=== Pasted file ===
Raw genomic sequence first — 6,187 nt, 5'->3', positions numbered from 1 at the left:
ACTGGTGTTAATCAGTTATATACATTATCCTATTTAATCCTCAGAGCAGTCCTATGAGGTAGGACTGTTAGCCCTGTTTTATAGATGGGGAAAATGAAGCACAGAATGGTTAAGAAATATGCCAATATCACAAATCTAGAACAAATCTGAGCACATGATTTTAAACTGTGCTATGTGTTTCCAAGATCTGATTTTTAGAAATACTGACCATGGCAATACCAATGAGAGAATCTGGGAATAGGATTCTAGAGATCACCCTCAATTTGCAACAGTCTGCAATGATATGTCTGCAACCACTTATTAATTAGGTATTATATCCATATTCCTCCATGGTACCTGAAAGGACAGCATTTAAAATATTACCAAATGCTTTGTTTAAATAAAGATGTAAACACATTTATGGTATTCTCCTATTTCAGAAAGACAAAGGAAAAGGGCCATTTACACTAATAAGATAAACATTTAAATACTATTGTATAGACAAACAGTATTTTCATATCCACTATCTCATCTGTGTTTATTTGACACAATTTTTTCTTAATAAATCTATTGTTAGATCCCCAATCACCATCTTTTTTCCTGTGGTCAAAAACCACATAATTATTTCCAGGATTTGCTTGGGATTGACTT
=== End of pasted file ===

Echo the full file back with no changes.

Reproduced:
Raw genomic sequence first — 6,187 nt, 5'->3', positions numbered from 1 at the left:
ACTGGTGTTAATCAGTTATATACATTATCCTATTTAATCCTCAGAGCAGTCCTATGAGGTAGGACTGTTAGCCCTGTTTTATAGATGGGGAAAATGAAGCACAGAATGGTTAAGAAATATGCCAATATCACAAATCTAGAACAAATCTGAGCACATGATTTTAAACTGTGCTATGTGTTTCCAAGATCTGATTTTTAGAAATACTGACCATGGCAATACCAATGAGAGAATCTGGGAATAGGATTCTAGAGATCACCCTCAATTTGCAACAGTCTGCAATGATATGTCTGCAACCACTTATTAATTAGGTATTATATCCATATTCCTCCATGGTACCTGAAAGGACAGCATTTAAAATATTACCAAATGCTTTGTTTAAATAAAGATGTAAACACATTTATGGTATTCTCCTATTTCAGAAAGACAAAGGAAAAGGGCCATTTACACTAATAAGATAAACATTTAAATACTATTGTATAGACAAACAGTATTTTCATATCCACTATCTCATCTGTGTTTATTTGACACAATTTTTTCTTAATAAATCTATTGTTAGATCCCCAATCACCATCTTTTTTCCTGTGGTCAAAAACCACATAATTATTTCCAGGATTTGCTTGGGATTGACTT